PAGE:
In terms of technology three-time Tour de France winner Greg LeMond was a pioneer. When steel dominated, LeMond rode bikes made of carbon-fibre composites, then an exotic material mostly used by the military.
At this year’s Tour, carbon fibre is the only material used for bikes and it has also replaced aluminium in wheel rims. Strength, weight and design flexibility has ensured the material’s dominance. And its most extreme form, the time-trial bicycle, was on display in Saturday’s 20th stage.
But there’s a catch: unlike steel or aluminium, carbon fibre does not bend in crashes. The bikes and wheels frequently shatter, often hurling riders to the road and, many fear, increasing severity of injuries.
“Anyone in a team who’s being honest with you will tell you how frequently their bikes are breaking; everybody knows,” said Mark Greve, a physician and assistant professor of sports medicine at Brown University who studied injuries to 3,500 competitive cyclists. “Few people in the public appreciate how many bikes a pro team will go through in a season, because they break
Having conquered professionals, who ride frames that retail in the United States for $5,000 (€3,700) to $6,000 with forks, carbon fibre is making its way to increasingly affordable models available to the more casual riders.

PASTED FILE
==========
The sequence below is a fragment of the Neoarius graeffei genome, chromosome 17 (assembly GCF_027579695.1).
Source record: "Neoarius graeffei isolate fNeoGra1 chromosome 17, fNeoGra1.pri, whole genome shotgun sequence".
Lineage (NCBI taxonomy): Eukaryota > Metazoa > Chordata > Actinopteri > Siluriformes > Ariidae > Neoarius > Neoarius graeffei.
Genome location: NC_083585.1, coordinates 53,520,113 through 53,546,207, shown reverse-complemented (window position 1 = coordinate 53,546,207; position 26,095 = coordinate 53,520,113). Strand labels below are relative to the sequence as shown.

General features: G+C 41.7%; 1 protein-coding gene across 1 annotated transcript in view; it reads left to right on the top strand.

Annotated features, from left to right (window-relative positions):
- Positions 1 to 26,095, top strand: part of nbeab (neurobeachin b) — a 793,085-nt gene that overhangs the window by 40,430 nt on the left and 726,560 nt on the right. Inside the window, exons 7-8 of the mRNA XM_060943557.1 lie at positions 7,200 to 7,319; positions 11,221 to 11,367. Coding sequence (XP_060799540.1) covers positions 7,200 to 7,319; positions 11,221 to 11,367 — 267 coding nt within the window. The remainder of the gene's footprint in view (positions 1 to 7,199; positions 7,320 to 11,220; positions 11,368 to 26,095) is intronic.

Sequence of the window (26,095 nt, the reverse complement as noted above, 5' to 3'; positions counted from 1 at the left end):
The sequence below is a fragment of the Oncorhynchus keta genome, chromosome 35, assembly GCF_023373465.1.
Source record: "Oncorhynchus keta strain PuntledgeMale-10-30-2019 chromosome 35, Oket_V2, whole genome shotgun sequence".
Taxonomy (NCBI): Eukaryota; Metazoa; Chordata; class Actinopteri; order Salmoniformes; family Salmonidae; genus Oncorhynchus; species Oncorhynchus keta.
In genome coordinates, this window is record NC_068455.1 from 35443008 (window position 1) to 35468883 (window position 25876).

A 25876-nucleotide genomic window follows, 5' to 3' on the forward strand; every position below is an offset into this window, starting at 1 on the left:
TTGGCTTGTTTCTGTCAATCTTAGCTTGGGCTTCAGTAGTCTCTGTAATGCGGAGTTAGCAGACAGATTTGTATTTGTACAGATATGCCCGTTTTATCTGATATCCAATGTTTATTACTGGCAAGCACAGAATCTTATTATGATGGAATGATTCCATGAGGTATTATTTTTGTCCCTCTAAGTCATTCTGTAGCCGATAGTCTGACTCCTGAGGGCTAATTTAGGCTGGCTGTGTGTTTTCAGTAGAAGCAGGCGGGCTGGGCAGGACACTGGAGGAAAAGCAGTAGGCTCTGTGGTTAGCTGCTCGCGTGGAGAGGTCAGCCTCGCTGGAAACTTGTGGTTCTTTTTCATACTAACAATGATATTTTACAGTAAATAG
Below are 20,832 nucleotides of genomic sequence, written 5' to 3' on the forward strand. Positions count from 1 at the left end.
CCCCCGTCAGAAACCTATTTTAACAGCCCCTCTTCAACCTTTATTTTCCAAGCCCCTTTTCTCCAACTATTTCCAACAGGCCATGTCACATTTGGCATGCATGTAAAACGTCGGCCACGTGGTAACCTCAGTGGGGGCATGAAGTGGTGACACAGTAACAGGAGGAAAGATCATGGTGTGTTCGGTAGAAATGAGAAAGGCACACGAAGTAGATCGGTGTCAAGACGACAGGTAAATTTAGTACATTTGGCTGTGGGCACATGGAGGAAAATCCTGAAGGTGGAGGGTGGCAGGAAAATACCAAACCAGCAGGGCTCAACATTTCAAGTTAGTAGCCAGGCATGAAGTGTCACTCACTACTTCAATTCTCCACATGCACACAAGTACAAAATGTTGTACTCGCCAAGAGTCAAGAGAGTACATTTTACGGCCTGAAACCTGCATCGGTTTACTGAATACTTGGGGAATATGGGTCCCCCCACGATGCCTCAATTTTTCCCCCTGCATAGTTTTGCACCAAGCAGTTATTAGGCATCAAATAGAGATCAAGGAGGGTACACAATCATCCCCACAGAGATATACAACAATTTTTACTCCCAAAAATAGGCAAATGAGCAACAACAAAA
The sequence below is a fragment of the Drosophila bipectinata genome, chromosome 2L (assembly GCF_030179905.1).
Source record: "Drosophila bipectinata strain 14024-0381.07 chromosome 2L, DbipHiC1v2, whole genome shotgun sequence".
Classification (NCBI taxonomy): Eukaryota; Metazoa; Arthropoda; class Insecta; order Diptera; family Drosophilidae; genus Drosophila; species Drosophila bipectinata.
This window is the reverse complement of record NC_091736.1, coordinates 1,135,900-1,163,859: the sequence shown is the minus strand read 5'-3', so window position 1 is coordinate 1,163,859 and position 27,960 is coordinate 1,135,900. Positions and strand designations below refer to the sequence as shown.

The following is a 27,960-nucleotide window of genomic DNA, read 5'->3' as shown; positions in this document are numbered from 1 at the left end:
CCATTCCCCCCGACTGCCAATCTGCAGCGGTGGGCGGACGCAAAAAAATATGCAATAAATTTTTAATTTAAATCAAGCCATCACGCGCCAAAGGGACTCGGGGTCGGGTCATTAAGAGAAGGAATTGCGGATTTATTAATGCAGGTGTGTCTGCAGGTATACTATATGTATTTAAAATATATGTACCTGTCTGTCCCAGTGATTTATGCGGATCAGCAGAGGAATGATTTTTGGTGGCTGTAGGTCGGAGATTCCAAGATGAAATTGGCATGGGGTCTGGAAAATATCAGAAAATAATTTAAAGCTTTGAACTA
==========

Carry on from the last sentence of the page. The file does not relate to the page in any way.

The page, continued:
A code of silence exists among riders, even retired ones, and mechanics and team officials over the carbon bike and wheel durability. The teams and riders exist, in part, to act as powerful marketing tools for bicycle makers. But when they spoke on the condition they not be identified, their stories emerged. Riders described landing on the top, horizontal tube of the bikes during crashes and ending up on the road after frames collapsed. Even small spills often require a bike change. Mechanics say they sometimes return the shattered remains of frames to manufacturers in bags intended to hold a single bicycle wheel.
"Would I be happy to use a carbon bike if I was still racing?" said Robert Millar, one of the first riders to ride carbon bikes, a former team-mate of LeMond's and a winner of the Tour de France's best climber jersey. "Yes, but that would be a custom product . . . cost would be irrelevant."
Two big shifts have occurred since Millar, LeMond and others introduced the material to cycling. Initially, the bikes mimicked steel-frame construction and used tubes that were cut and glued into aluminium lugs.
In today's bikes carbon fibre is woven into a fabric. Frames are now built in moulds, enabling exotic and aerodynamic shapes within the limits set down by the International Cycling Union. By manipulating the fabric used in different parts of the frames, manufacturers can stiffen it in some areas, such as around the cranks, while building in flexibility for rider comfort in areas where it will not affect performance.
Once the fabric is in place, it is coated with epoxy, effectively creating a carbon-reinforced plastic bicycle.
Doug Perovic, a professor of materials science and engineering at the University of Toronto, said carbon fibre was a bit like a diamond: strong while not being particularly tough.
The Boeing 787 Dreamliner makes up for carbon’s lack of sturdiness by building up several layers of material, said Prof Perovic. But bicycle makers use its exceptional strength to make the bike’s structure as thin and thus as light as possible.
What results, said Prof Perovic, is that when a bike is stressed beyond its limits, it “fractures into many pieces”.
While steel and aluminium bikes generally telegraph an impending failure by displaying cracks, carbon fibre generally fails without warning. – (New York Times)